As a web generalist, I have my hands on just about everything involved in building and managing websites… including server administration. So while I’m not a dedicated sysadmin, I deal with the Linux command line for my clients often enough that I have been aware for a few weeks of the impending “Let’s Encrypt Apocalypse.”
I don’t really know a lot about how SSL encryption works, but I do know (now) that every device connected to the Internet has root certificates, which are part of the process of verifying the identity of other devices when establishing an encrypted connection. Root certificates are pretty important, and they don’t expire often.
But they do expire.
One particular root certificate used by Let’s Encrypt — the open source Certificate Authority that has saved me countless hours of agony — was set to expire today, September 30, 2021.
Let’s Encrypt has long since added a newer root certificate that doesn’t expire until 2035. But remember how I said root certificates are installed on every device connected to the Internet? Yeah, and when two devices are trying to establish an encrypted connection to each other, they need to agree on using the same root certificate to build that connection. Which means that root certificate needs to be present on both devices.
Most modern OSes have long since added the newer root certificates, so they have more than one way to talk to a server that’s using Let’s Encrypt. But some don’t. In particular, here are some that don’t:
- Windows < XP SP3
- macOS < 10.12.1
- iOS < 10
- Android < 7.1.1
I’ve spent a lot of today fielding emails from my clients who have been fielding calls from their site users who are running some of these OSes, and who now can’t access their websites.
Unfortunately… uh… there’s not really a fix. Oh sure, you can manually install new root certificates. Which is something that ordinary people totally deal with on a daily basis. Right? Yeah, not so much. There’s one other semi-reasonable option: Use Firefox instead of your default browser. That’s because Firefox includes its own root certificates, instead of relying on the ones installed by the OS.
But how does all of this matter to ICS Calendar?
Well, that lack of updated root certificates is not just a client issue. Some servers don’t have the updated root certificates either, especially if they’re running an old version of Linux or an unpatched version of OpenSSL. They should be updated, just like users’ devices should be updated. But it’s not entirely reasonable for someone in my position to expect that to happen. What to do?
My first email this morning was from an ICS Calendar user in Germany whose calendars had stopped loading. Initially I didn’t make the connection… I didn’t think about what day it was. But eventually I realized this might be the problem, and on further investigation I confirmed it: their source calendar server was using a Let’s Encrypt cert that was built on the expired X3 root certificate.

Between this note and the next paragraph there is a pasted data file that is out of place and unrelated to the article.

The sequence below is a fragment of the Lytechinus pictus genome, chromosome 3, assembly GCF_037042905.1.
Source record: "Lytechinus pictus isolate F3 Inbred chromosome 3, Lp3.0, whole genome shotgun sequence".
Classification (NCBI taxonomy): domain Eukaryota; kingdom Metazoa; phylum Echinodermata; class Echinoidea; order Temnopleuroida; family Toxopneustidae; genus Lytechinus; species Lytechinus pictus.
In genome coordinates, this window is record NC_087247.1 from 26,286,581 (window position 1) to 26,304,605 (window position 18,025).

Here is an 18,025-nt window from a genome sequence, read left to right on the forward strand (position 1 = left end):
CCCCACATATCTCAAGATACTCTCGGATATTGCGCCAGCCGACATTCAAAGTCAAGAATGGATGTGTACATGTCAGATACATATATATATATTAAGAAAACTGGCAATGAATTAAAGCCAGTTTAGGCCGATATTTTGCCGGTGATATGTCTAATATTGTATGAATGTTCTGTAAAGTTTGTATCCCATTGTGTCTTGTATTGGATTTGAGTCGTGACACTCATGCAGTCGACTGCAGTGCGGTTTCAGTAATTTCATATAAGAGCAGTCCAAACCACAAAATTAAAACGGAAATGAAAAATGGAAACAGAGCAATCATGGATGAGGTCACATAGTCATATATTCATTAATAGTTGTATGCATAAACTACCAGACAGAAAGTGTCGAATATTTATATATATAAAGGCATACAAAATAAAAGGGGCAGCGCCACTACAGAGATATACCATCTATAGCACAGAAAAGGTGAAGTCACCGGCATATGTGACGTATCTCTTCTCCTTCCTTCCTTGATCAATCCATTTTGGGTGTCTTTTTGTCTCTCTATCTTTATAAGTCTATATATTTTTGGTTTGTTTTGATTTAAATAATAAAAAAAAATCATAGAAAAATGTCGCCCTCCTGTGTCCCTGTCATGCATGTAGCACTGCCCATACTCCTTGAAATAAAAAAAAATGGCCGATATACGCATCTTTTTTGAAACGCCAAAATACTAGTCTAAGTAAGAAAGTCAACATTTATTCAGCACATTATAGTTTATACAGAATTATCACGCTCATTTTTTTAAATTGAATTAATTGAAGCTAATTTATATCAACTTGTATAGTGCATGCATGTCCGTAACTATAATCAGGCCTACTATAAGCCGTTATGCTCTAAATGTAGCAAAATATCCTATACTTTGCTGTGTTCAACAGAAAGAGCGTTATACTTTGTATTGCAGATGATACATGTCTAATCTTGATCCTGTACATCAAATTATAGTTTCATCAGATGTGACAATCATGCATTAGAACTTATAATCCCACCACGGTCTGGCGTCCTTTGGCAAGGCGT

You know those annoying warning pages your browser will throw at you if you try to connect to a website with an expired SSL certificate? Well, by default, PHP technologies that connect to other servers to retrieve files, like cURL and fopen, also throw a similar fuss if they’re not able to verify the SSL certificate on the other side.
But just like how you can tell your web browser to “proceed anyway” and show you the site you were trying to access, PHP allows you to tell it not to worry about these errors. It’s called peer verification, and you can skip it if you want.
Ideally it’s better not to skip it, but this isn’t an ideal world, is it? As a developer, I generally need to be cautious about disregarding this kind of security step, but evaluating the nature of ICS Calendar — the type of data it’s retrieving, and what it does with what it’s received — I determined that it is reasonably safe to skip peer verification in this plugin. So that’s what I did.
Specifically, in the function that it uses to connect to remote servers to retrieve calendar data, which uses cURL and then falls back to fopen, I made a couple of changes:
First, I turned off peer verification in cURL with this:
curl_setopt($conn, CURLOPT_SSL_VERIFYPEER, false);
Then, in the fopen fallback code, I added a “context” telling it likewise to skip peer verification:
$context = stream_context_create(array('ssl' => array('verify_peer' => false))); $url_contents = file_get_contents($url, false, $context);
That was it! The user in Germany reports back that their calendar is now up and running once again. I may not be able to get my old iPod Touch to load any websites, but at least ICS Calendar is no longer a contributing factor in the Let’s Encrypt Apocalypse!
The fix is now available in version 8.5.1.